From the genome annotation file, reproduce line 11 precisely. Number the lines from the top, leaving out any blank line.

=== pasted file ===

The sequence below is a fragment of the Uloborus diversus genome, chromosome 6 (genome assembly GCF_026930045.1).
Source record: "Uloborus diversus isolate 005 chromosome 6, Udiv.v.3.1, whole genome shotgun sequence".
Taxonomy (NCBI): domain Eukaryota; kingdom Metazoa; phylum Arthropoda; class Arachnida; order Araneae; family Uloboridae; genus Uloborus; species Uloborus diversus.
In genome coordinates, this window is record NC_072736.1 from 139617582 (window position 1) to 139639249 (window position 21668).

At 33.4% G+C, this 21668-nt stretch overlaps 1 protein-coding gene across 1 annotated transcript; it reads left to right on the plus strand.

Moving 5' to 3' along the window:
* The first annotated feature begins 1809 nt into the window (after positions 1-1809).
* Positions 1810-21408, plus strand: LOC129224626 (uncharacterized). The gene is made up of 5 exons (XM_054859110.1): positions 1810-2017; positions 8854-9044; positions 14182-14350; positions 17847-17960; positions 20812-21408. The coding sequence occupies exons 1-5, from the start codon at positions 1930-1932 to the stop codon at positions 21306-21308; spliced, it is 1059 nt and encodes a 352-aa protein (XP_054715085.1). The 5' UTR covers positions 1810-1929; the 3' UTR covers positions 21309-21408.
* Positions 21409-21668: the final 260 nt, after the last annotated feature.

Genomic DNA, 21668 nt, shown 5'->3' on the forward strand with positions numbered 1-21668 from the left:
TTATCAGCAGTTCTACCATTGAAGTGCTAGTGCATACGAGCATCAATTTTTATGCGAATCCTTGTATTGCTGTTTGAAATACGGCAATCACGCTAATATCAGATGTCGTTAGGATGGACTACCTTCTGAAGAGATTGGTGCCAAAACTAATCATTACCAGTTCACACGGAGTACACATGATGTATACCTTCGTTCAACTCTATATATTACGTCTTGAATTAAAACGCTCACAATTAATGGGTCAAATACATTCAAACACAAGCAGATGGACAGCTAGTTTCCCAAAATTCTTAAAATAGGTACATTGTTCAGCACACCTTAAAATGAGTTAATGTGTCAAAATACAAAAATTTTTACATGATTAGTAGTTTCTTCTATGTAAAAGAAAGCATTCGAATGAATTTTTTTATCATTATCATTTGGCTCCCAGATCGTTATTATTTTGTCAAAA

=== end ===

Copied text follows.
TTATCAGCAGTTCTACCATTGAAGTGCTAGTGCATACGAGCATCAATTTTTATGCGAATCCTTGTATTGCTGTTTGAAATACGGCAATCACGCTAATATCAGATGTCGTTAGGATGGACTACCTTCTGAAGAGATTGGTGCCAAAACTAATCATTACCAGTTCACACGGAGTACACATGATGTATACCTTCGTTCAACTCTATATATTACGTCTTGAATTAAAACGCTCACAATTAATGGGTCAAATACATTCAAACACAAGCAGATGGACAGCTAGTTTCCCAAAATTCTTAAAATAGGTACATTGTTCAGCACACCTTAAAATGAGTTAATGTGTCAAAATACAAAAATTTTTACATGATTAGTAGTTTCTTCTATGTAAAAGAAAGCATTCGAATGAATTTTTTTATCATTATCATTTGGCTCCCAGATCGTTATTATTTTGTCAAAA